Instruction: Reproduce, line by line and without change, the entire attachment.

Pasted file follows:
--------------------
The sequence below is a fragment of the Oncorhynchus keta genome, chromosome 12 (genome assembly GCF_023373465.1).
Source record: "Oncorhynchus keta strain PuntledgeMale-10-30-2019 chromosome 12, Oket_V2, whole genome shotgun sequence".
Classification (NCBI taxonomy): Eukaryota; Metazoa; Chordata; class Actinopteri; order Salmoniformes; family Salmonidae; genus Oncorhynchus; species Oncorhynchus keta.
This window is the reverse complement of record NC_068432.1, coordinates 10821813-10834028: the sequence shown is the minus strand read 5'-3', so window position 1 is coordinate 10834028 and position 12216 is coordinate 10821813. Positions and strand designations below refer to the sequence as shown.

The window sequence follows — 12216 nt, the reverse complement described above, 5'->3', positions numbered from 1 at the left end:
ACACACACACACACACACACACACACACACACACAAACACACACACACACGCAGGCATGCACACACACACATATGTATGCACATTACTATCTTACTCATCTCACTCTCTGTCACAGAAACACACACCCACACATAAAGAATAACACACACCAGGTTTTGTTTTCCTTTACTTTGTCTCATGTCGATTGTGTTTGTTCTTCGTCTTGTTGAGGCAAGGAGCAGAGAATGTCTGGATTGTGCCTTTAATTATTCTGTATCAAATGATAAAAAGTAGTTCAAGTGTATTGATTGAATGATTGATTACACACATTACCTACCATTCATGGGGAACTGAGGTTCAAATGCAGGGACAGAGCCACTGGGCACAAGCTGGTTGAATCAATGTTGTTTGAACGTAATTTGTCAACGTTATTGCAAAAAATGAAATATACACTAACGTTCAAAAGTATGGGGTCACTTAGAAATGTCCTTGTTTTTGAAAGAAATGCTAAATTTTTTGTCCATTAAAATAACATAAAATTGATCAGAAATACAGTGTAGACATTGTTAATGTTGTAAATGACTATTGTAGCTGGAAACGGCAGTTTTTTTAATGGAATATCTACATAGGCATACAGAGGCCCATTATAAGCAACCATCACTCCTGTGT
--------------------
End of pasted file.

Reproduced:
The sequence below is a fragment of the Oncorhynchus keta genome, chromosome 12 (genome assembly GCF_023373465.1).
Source record: "Oncorhynchus keta strain PuntledgeMale-10-30-2019 chromosome 12, Oket_V2, whole genome shotgun sequence".
Classification (NCBI taxonomy): Eukaryota; Metazoa; Chordata; class Actinopteri; order Salmoniformes; family Salmonidae; genus Oncorhynchus; species Oncorhynchus keta.
This window is the reverse complement of record NC_068432.1, coordinates 10821813-10834028: the sequence shown is the minus strand read 5'-3', so window position 1 is coordinate 10834028 and position 12216 is coordinate 10821813. Positions and strand designations below refer to the sequence as shown.

The window sequence follows — 12216 nt, the reverse complement described above, 5'->3', positions numbered from 1 at the left end:
ACACACACACACACACACACACACACACACACACAAACACACACACACACGCAGGCATGCACACACACACATATGTATGCACATTACTATCTTACTCATCTCACTCTCTGTCACAGAAACACACACCCACACATAAAGAATAACACACACCAGGTTTTGTTTTCCTTTACTTTGTCTCATGTCGATTGTGTTTGTTCTTCGTCTTGTTGAGGCAAGGAGCAGAGAATGTCTGGATTGTGCCTTTAATTATTCTGTATCAAATGATAAAAAGTAGTTCAAGTGTATTGATTGAATGATTGATTACACACATTACCTACCATTCATGGGGAACTGAGGTTCAAATGCAGGGACAGAGCCACTGGGCACAAGCTGGTTGAATCAATGTTGTTTGAACGTAATTTGTCAACGTTATTGCAAAAAATGAAATATACACTAACGTTCAAAAGTATGGGGTCACTTAGAAATGTCCTTGTTTTTGAAAGAAATGCTAAATTTTTTGTCCATTAAAATAACATAAAATTGATCAGAAATACAGTGTAGACATTGTTAATGTTGTAAATGACTATTGTAGCTGGAAACGGCAGTTTTTTTAATGGAATATCTACATAGGCATACAGAGGCCCATTATAAGCAACCATCACTCCTGTGT